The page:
Another differentiator is that an API is not an SDK [software development kit], which typically is at either an operating system level or a platform level, such as an ERP [enterprise resource planning] system or database. SDKs used a very traditional behind-the-firewall programmer interface into a layer of the software. The difference now is that the layer of software is a website. Typically over HTTP, you access a web service endpoint that belongs to another company. This is a lot easier to do.
RESTful interfaces create a level of simplicity that didn’t exist previously, and simplicity always speeds things up, making integrations cost-effective. One of the challenges with SOA was that it was over-engineered for the complex case, which was only about 20 percent of the use cases. Owing to the complexity, it cannot adapt easily to 80 percent of the simpler cases. APIs today, using RESTful interfaces, make it possible to easily serve 80 percent of the most common use cases. At the same time, the goals of modularity, reuse, ease of integration, and flexibility apply to both approaches.
PwC: Is this largely a change about how you deliver the service or does it influence the business models in the industry?
LM: I see this as a disruptive change. You can view APIs as a toolkit to co-create value, so they have an impact on how value is distributed in an industry ecosystem. All providers need new ways of thinking about their businesses. Now it is possible to see network capabilities digitized and modularized, and therefore open to access and manipulation by programming code. The network becomes a platform for development. It becomes capable of serving exponentially more use cases. In emerging markets where greenfield LTE [Long Term Evolution] infrastructure is being installed, we see providers wanting their entire network to be API enabled out the door for a nationwide broadband network and differentiated value to the ecosystem.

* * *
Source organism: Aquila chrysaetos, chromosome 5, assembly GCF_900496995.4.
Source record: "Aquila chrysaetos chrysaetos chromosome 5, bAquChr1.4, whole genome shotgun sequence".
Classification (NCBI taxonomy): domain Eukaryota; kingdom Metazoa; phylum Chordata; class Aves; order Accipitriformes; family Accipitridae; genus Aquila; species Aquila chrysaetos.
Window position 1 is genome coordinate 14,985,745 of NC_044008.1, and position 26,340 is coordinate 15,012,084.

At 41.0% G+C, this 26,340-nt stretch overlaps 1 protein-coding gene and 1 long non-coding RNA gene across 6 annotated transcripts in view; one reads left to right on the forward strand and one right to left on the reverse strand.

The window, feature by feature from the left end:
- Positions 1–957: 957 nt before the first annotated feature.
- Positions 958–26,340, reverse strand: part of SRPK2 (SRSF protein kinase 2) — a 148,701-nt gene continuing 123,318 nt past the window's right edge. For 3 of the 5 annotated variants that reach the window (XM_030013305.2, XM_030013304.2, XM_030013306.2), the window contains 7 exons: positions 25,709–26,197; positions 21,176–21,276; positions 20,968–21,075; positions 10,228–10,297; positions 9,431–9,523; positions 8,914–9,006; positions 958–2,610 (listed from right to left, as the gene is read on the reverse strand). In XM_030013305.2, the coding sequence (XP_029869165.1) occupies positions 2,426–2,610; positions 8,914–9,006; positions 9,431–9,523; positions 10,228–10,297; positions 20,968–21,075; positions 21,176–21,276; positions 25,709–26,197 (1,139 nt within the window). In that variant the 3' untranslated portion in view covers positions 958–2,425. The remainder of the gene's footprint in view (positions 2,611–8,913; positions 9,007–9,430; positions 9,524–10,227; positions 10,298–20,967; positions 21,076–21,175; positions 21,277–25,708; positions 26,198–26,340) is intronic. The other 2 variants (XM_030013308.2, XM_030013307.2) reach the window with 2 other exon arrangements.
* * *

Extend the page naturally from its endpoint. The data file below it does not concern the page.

PwC: Are these messages relevant to industries other than telecom providers?
LM: Absolutely. Broadly speaking, all major enterprises have underutilized assets; that is, the existing business models are not tapping into the full inherent value. For telecom service providers, networks are such assets that can create a lot more value if the providers open them up with APIs. Similarly, to fully capitalize on existing assets, other businesses must shift to platform-oriented business models that allow others to extend their capabilities in innovative ways by enabling new applications. This cannot be possible if tapping into the capabilities is expensive, time-consuming, or complex.
PwC: What should enterprises know about using APIs?
LM: One common misconception I see in how enterprises define ecosystems is targeting the long tail developers only. However, platforms that have used APIs successfully, such as Twitter or Facebook, have a small number of API users in the ecosystem that drive the bulk of their traffic. Twitter actually acquired the four top companies that were driving all its traffic. Businesses need to also look for B2B2C [business-to-business-to-consumer] opportunities that are real and can scale quickly.
JM: Indeed, the long tail of developers is an option but not a requirement. The requirement is that your audience for APIs could be anything from your own department by transforming your prior SOA efforts to something more systematic, cost-effective, and flexible. You don’t need to bend over backward just to have an API; you need to think about that strategically. One of my favorite examples is eBay. Back in 1999 or 2000, eBay opened what really was the first API in this class of APIs. Of all the things eBay could have an API for, what do you think it did first? Most people think eBay had an API to search the auction marketplace. Not so. The company’s first API was to add listings to the marketplace, because that was what was strategic. The winner in the auction universe would be the provider with the biggest marketplace, so to eBay, success meant the ability to grow that catalog as quickly as possible.